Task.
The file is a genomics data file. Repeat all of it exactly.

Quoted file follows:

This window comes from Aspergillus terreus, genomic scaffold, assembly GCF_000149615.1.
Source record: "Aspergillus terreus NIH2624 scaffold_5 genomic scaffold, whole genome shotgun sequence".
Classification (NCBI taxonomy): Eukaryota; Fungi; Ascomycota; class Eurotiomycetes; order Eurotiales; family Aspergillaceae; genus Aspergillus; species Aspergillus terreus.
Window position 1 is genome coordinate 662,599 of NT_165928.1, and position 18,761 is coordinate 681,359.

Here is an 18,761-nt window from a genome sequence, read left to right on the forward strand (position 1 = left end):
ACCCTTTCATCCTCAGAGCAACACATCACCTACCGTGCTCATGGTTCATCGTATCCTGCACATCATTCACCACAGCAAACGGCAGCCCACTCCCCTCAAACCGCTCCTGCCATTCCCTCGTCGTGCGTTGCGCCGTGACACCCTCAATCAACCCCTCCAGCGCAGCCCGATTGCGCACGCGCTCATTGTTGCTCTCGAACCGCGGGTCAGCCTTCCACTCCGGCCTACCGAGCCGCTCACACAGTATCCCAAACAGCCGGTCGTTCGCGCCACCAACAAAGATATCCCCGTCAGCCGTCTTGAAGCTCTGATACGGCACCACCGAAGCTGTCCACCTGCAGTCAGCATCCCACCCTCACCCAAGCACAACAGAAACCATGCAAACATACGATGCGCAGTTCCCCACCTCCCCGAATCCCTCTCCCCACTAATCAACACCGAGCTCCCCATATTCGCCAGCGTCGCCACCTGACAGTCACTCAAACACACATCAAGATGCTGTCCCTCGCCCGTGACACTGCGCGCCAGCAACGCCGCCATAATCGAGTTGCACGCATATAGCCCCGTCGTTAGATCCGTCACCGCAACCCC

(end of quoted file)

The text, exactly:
This window comes from Aspergillus terreus, genomic scaffold, assembly GCF_000149615.1.
Source record: "Aspergillus terreus NIH2624 scaffold_5 genomic scaffold, whole genome shotgun sequence".
Classification (NCBI taxonomy): Eukaryota; Fungi; Ascomycota; class Eurotiomycetes; order Eurotiales; family Aspergillaceae; genus Aspergillus; species Aspergillus terreus.
Window position 1 is genome coordinate 662,599 of NT_165928.1, and position 18,761 is coordinate 681,359.

Here is an 18,761-nt window from a genome sequence, read left to right on the forward strand (position 1 = left end):
ACCCTTTCATCCTCAGAGCAACACATCACCTACCGTGCTCATGGTTCATCGTATCCTGCACATCATTCACCACAGCAAACGGCAGCCCACTCCCCTCAAACCGCTCCTGCCATTCCCTCGTCGTGCGTTGCGCCGTGACACCCTCAATCAACCCCTCCAGCGCAGCCCGATTGCGCACGCGCTCATTGTTGCTCTCGAACCGCGGGTCAGCCTTCCACTCCGGCCTACCGAGCCGCTCACACAGTATCCCAAACAGCCGGTCGTTCGCGCCACCAACAAAGATATCCCCGTCAGCCGTCTTGAAGCTCTGATACGGCACCACCGAAGCTGTCCACCTGCAGTCAGCATCCCACCCTCACCCAAGCACAACAGAAACCATGCAAACATACGATGCGCAGTTCCCCACCTCCCCGAATCCCTCTCCCCACTAATCAACACCGAGCTCCCCATATTCGCCAGCGTCGCCACCTGACAGTCACTCAAACACACATCAAGATGCTGTCCCTCGCCCGTGACACTGCGCGCCAGCAACGCCGCCATAATCGAGTTGCACGCATATAGCCCCGTCGTTAGATCCGTCACCGCAACCCC